C. Ca'nius a Roman knight, who defended P. Rutilius Rufus, when he was accused by M. Aemilius Scaurus in B. C. 107. Cicero relates an amusing tale of how this Canius was taken in by a banker at Syracuse, of the name of Pythius, in the purchase of some property. (Cic. de Orat. 2.69, de Off. 3.14.)
the words referred to above (9.3.93), that the remarks of Cornificius on figures must have been taken from a separate and distinct tract confined to that subject. We can accord to Sch├╝tz the merit of having demonstrated that M. Antonius Gnipho may be the compiler, and that there is no testimony, external or internal, to render this position untenable; but we cannot go further. There are several historical allusions dispersed up and down reaching from the consulship of L. Cassius Longinus, B. C. 107, to the death of Sulpicius in B. C. 88; and if Burmann and others are correct in believing that the second consulship of Sulla is distinctly indicated (4.54, 68), the fact will be established, that these books were not published before B. C. 80. The materials for arriving at a correct judgment with regard to the merits of this controversy, will be found in the preface of the younger Burmann, to his edition of the Rhetorica ad Herennium and De Inventione, printed at Leyden in 1761, 8vo.,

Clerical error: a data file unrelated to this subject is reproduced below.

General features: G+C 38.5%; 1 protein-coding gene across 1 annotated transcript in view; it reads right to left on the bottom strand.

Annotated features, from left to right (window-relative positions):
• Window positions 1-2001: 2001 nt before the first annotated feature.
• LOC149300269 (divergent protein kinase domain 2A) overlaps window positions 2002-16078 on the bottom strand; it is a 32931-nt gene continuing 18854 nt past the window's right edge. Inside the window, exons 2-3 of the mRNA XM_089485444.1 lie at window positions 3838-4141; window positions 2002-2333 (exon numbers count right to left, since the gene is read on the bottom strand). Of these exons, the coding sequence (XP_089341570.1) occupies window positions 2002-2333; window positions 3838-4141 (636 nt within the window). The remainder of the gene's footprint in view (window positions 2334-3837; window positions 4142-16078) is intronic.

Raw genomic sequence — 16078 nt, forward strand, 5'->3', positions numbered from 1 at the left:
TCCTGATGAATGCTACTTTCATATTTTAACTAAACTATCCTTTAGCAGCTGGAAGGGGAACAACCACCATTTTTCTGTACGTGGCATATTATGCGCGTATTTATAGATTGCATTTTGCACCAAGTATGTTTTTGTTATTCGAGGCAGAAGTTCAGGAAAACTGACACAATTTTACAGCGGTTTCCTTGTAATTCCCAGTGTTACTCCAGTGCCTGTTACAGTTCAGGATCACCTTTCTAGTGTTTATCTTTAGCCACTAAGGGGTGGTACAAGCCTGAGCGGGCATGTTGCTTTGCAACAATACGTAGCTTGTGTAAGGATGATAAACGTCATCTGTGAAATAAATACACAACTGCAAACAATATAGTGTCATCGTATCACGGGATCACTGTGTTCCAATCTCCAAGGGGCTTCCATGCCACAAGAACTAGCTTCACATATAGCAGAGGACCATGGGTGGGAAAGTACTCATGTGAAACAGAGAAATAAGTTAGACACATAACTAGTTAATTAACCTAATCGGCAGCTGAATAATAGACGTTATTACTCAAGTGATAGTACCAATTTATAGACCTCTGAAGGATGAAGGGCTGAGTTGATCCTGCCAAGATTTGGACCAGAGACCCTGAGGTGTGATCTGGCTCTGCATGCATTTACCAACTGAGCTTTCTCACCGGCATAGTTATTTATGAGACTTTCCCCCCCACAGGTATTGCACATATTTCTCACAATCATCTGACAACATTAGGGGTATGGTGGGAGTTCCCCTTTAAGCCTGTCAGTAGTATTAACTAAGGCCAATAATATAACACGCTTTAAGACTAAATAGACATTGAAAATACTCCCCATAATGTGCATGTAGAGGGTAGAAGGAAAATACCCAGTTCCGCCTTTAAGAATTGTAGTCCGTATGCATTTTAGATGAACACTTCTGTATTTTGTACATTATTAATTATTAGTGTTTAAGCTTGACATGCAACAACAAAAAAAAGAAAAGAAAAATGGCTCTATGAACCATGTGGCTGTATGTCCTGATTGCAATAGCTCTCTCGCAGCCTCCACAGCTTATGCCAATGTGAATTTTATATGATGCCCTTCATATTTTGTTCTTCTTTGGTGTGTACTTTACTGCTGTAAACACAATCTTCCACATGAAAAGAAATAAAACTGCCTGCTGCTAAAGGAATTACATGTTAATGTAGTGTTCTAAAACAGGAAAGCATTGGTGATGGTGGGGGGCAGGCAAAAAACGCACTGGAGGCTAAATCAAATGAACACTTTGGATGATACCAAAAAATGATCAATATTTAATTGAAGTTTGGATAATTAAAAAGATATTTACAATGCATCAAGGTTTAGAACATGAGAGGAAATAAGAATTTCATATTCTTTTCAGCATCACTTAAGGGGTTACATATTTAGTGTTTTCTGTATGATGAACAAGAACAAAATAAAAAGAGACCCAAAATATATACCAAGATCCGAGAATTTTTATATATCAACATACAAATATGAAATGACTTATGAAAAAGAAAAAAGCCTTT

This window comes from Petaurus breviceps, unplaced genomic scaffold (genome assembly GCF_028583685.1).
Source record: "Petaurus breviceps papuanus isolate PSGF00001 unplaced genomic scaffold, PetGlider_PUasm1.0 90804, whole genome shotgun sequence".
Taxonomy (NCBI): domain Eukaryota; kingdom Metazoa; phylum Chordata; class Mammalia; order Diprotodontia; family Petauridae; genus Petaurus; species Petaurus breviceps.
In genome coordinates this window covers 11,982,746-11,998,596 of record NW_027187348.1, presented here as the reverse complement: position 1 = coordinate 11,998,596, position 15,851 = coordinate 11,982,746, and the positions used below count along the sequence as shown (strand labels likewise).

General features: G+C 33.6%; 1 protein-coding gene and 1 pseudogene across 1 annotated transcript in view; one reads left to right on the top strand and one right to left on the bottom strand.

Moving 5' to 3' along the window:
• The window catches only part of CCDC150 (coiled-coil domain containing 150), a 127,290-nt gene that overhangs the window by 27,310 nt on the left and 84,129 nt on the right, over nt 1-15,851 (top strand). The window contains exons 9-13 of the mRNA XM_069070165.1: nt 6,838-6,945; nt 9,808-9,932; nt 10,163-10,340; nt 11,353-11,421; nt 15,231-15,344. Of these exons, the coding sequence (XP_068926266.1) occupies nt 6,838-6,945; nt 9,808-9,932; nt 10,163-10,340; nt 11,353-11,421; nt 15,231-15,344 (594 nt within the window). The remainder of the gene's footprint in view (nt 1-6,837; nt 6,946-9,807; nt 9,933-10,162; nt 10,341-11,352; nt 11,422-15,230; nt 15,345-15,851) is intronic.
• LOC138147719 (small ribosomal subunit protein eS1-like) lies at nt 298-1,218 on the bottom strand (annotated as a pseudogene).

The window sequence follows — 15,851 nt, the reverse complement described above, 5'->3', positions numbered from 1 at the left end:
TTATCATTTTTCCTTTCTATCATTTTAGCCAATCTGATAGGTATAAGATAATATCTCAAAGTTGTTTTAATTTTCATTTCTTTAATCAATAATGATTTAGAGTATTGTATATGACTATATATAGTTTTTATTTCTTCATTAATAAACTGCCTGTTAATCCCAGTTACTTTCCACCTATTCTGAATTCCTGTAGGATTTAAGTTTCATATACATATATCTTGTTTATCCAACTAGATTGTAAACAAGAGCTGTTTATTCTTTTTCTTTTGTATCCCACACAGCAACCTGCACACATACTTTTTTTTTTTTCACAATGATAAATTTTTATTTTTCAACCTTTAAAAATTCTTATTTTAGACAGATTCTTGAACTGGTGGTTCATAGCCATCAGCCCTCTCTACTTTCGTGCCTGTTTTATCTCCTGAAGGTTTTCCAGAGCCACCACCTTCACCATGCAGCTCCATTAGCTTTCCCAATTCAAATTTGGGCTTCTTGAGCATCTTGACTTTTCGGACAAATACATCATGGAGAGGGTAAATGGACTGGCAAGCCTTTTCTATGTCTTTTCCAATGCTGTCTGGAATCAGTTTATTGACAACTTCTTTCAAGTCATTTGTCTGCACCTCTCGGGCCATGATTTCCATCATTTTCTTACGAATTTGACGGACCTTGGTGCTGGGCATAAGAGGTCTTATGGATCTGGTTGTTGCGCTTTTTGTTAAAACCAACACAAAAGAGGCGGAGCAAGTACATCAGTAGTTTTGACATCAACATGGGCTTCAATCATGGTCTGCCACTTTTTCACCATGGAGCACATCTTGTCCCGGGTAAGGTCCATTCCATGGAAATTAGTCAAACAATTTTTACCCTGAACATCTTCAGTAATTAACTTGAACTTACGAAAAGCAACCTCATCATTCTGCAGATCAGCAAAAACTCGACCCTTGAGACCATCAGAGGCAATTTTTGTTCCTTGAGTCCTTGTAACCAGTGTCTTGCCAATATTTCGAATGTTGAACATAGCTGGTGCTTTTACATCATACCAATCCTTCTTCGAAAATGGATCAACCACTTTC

Clau'dius 29. App. Claudius Pulcher, son of No. 25. He inherited his father's enmity to P. Scipio Aemilianus. (Cic. pro Scaur. 2.32.) In B. C. 107 he took part in the discussions respecting the agrarian law of Sp. Thorius. (Cic. de Orat. 2.70.) He appears to have been of a facetious disposition. (Cic. de Orat. 2.60.)
A Dictionary of Greek and Roman biography and mythology (ed. William Smith), (search)
Crassus, Clau'dius 13. M. Licinius Crassus, son of No. 9, was praetor B. C. 107.
A Dictionary of Greek and Roman biography and mythology (ed. William Smith), (search)
. (V. Max. 9.1.1.) He was engaged, on behalf of the same Orata, in another cause, in which the following interesting question arose :--How far is a vendor, selling a house to a person from whom he had previously purchased it, liable to damages for not expressly mentioning in the conveyance a defect in title that existed at the time of the former sale, and of which the purchaser might therefore be supposed to be congnizant? (Cic. de Off. 3.16, de Orat. 1.39.) He was tribune of the people in B. C. 107, but the period of this office was not distinguished by anything remarkable. In B. C. 106 he spoke in favour of the lex Servilia, by which it was proposed to restore to the equites the judicia, which were then in the hands of the senatorian order. The contests for the power of being selected as judices, which divided the different orders, prove how much the administration of justice was perverted by partiality and faction. As there is much confusion in the history of the judicia, it may be
Di'vico a commander of the Helvetians in the war against L. Cassius, in B. C. 107. Nearly fifty years later, B. C. 58, when J. Caesar was preparing to attack the Helvetians, they sent an embassy to him, headed by the aged Divico, whose courageous speech is recorded by Caesar. (B. G. 1.13; comp. Oros. 5.1; Liv. Epit. 65.) [L.S]